“And when that happens, we need to scramble the crews and go get them,” Moses said.
The object of Wednesday’s training was to show students how to rappel to a victim. Training on how to extricate a patient was set for Thursday and Friday.
“If there’s a person on a ledge down there,” Moses, 44, said as he stood near the summit of the heights, “before we can get a litter to them and scoop them up, we’ve got to go get to them.”
Safety is paramount. “Rule number one in rescue work is ‘Don’t get injured yourself,’ ” he said.
Each climber had two ropes. One was the main climbing line, which, in this case, was anchored by a complicated rigging system to several trees. The other was a belaying, or safety, line anchored and manned by the climber’s partner.
Jarboe said later that he had rappelled out of helicopters many times but never off a daunting cliff.
“What I’m used to is dropping into nothing, dropping into space,” he said. “Going over [the cliff] edge is different, trying to figure out how you’re going to position your feet and adjust your vertical movement, walking down a wall backwards.”
Standing by and observing was one of the founding fathers of the 19-year-old program, Bill Cardwell, 60, a ranger in Shenandoah National Park.
A rope-rigging genius, according to his comrades, Cardwell sports a short white beard and wears at his waist a black bandana decorated with pictures of knots.
He recalled once saving a young climber.
“He was on a wall that he couldn’t go up, he couldn’t go down,” Cardwell said. “People get ‘ledged out.’ They climb up without gear, without ropes or anything. They think, ‘That would be a cool mountain to climb.’ And they don’t realize, quote, the gravity of the situation.”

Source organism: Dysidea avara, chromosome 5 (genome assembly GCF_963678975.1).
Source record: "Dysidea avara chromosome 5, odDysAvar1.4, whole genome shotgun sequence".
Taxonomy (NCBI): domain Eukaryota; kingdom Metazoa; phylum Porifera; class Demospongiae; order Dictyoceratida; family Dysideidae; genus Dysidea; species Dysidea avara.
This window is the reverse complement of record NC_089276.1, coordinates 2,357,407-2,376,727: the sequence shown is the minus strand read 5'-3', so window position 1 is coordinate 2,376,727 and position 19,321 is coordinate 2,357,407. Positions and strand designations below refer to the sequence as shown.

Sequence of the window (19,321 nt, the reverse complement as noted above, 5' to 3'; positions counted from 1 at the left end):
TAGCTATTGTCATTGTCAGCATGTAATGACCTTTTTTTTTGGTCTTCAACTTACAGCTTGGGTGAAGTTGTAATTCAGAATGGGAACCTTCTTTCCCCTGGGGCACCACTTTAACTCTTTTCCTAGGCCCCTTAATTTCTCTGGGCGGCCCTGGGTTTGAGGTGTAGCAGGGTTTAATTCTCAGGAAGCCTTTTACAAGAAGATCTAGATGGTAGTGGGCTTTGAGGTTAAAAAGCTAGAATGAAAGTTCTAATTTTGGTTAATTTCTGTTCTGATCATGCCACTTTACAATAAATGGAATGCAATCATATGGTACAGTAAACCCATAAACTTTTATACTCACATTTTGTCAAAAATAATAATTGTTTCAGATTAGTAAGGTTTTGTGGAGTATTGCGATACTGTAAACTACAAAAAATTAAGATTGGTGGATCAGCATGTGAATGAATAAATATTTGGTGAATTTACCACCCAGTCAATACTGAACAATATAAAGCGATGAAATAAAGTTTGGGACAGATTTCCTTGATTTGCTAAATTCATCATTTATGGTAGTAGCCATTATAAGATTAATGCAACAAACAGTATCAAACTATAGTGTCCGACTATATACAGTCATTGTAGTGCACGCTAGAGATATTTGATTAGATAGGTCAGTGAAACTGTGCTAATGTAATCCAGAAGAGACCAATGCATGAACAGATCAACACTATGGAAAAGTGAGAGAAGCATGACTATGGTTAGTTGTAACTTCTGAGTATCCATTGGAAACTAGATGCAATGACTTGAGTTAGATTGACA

He and his team executed a pickoff. He was lowered from the top of the cliff down to the victim’s perch. In such a situation, “they’re scared to death,” he said. “They think they’re going to fall.”
He said he tells them: “Don’t lunge for me. Don’t grab me. Don’t touch me. I’m going to come over and get you in a harness. Put this on. Don’t move. Move, and you fall.”
He said he has a technique where he can get a basic rescue harness around a victim in 10 seconds, and a full body harness in 30 or 40 seconds.
Asked if victims express gratitude, he said, “We usually get letters back.”
Later in the day, Jarboe was learning from instructor Chad Wilt, 34, how to man a belaying line for fellow student Kate Sargeant, 32, who was about to descend down a section of cliff.
Far below, a train rumbled across the Potomac River railroad bridge, blaring its horn.
“It’s neat as an instructor to watch the comfort of the students start to grow,” said Wilt, a master rigger and church pastor from Compton, Ark. “They just begin to feel more comfortable over the edge, and [you] watch them start to put things together.
“And maybe what you’re teaching them is going to save somebody’s life someday,” he said.